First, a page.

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Navigating the Tail End of the Respiratory Viral Infection Season: Expert Advice

As we approach the waning phase of the respiratory viral infection season, healthcare professionals warn that the danger is far from subsided. Reports pouring in from several hospitals across the state indicate that the trifecta of flu, RSV, and COVID-19 continue to pose considerable threats to public health. Hospital admissions for severe cases continue unabated, demanding unwavering vigilance and continued protective measures. Even as the total number of cases see a downward trend, the severity of cases presents a pressing concern.

According to the Illinois Department of Public Health, the level of respiratory illness activity remains at a worrying moderate level, underlining the fact that we are yet to reach a state of relative safety. As Dr. Sharon F. Welbel, an infectious disease specialist associated with Cook County Health explains, ‘Though the overall infection rate shows signs of subsiding – gauged through the decrease in emergency department visits – we see a simultaneous rise in hospitalization rates for both influenza and COVID.’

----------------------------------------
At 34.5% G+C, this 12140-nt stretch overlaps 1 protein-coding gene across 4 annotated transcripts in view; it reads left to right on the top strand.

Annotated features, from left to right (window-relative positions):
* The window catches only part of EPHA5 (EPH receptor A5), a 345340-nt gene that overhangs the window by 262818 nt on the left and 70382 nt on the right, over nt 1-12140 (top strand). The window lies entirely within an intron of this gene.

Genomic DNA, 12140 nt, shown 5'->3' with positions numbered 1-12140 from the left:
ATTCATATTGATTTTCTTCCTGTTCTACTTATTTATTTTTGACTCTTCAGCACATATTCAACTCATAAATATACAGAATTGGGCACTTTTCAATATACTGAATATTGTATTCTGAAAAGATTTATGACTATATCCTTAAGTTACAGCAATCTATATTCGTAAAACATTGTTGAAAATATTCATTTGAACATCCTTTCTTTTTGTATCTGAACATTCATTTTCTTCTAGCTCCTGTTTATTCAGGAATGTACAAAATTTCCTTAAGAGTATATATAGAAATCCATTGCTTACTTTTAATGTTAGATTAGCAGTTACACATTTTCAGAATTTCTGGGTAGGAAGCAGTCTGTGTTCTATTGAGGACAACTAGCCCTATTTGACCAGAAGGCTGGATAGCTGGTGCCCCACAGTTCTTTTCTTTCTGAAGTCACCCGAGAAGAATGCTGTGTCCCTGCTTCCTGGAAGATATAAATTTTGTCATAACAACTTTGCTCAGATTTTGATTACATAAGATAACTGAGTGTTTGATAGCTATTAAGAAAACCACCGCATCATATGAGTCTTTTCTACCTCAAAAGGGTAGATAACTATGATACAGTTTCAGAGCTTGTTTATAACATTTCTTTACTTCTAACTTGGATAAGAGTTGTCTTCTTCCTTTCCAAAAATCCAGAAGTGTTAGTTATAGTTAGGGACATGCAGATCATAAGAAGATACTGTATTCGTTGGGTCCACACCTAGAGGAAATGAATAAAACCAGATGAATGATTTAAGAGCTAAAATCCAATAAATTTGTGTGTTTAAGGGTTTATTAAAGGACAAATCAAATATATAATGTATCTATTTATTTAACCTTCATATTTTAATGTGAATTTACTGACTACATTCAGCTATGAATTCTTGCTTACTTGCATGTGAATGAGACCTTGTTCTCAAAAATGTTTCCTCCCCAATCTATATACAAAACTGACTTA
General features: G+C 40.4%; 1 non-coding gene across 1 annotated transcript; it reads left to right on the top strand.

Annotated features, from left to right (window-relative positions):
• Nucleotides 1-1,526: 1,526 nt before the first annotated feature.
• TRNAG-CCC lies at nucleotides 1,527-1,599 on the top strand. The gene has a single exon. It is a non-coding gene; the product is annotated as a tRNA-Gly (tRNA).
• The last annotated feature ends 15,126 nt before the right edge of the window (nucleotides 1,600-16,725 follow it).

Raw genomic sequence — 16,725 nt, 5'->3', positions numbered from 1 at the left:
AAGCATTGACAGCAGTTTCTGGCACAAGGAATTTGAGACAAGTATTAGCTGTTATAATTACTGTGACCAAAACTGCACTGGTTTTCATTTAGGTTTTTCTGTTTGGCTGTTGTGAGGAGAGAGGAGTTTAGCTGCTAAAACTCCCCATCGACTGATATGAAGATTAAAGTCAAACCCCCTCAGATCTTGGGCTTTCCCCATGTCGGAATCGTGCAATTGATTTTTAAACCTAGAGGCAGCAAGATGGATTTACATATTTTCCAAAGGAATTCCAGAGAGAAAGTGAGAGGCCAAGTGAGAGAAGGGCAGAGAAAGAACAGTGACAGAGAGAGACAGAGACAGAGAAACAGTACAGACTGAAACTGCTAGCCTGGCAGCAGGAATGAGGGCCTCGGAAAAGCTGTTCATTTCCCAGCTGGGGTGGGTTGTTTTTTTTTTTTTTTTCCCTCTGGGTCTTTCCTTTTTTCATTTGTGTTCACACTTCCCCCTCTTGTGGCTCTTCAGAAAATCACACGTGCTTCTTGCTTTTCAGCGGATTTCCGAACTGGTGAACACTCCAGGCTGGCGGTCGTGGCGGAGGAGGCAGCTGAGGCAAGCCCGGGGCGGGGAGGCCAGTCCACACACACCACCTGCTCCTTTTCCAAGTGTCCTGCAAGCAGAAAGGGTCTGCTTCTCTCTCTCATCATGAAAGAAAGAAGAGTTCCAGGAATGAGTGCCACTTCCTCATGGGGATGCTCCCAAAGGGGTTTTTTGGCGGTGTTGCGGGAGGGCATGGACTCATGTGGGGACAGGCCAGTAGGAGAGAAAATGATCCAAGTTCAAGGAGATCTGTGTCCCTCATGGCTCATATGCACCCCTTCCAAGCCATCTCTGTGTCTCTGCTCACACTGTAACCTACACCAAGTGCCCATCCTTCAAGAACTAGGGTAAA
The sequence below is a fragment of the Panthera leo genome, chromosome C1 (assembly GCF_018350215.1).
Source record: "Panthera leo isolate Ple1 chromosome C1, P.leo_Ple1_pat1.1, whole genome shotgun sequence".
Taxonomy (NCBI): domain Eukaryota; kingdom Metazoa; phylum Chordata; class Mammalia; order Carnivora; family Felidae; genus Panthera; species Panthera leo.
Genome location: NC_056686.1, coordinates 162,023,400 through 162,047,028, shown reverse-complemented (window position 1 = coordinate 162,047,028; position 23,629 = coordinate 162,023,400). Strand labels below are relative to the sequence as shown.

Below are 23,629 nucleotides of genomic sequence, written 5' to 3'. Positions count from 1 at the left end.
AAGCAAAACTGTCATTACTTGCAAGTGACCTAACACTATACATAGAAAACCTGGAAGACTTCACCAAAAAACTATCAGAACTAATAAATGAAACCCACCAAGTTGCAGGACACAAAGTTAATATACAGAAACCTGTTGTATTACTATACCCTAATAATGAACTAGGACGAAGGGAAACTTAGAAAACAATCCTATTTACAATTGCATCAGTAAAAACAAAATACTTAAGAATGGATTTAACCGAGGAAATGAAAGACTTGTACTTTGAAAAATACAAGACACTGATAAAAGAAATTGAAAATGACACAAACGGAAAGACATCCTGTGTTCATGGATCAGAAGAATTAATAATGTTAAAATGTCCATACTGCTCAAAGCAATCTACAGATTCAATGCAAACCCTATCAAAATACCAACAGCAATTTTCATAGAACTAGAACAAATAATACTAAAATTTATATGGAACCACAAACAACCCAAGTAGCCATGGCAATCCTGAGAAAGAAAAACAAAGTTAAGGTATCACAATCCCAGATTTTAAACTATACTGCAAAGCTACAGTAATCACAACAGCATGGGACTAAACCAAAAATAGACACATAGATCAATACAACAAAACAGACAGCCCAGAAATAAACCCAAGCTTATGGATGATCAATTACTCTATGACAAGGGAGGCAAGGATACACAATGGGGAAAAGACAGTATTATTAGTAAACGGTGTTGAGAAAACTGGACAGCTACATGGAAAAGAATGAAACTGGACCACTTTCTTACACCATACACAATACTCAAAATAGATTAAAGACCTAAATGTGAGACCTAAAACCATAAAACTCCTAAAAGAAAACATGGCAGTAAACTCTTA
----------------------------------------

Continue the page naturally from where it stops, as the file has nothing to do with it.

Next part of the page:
Echoing this sentiment of caution, Dr. Larry Kociolek, an infectious diseases physician who also fulfills the role of medical director for infection prevention and control at Lurie Children’s Hospital, asserts the necessity to uphold our protective guard. ‘The respiratory viral season is far from over. The return of children to school environments and the prevalence of multiple types of respiratory viruses in the community present significant chances for the spread of these viruses.’ The cold weather does little to assuage the problem.

Though the cold itself is not the cause of illnesses, the lower humidity levels enhance the efficiency of droplet-borne diseases. Most at risk are the elderly, the young children, and the infants for whom RSV can trigger life-threatening complications. Dr. Kociolek warns, ‘In small infants, the airways can become clogged with mucus and inflammation, creating severe breathing difficulties.’ Therefore, the importance of protective measures such as wearing masks in crowded places, practicing good hand hygiene, getting timely vaccinations, and undergoing testing at the onset of symptoms cannot be overstated.


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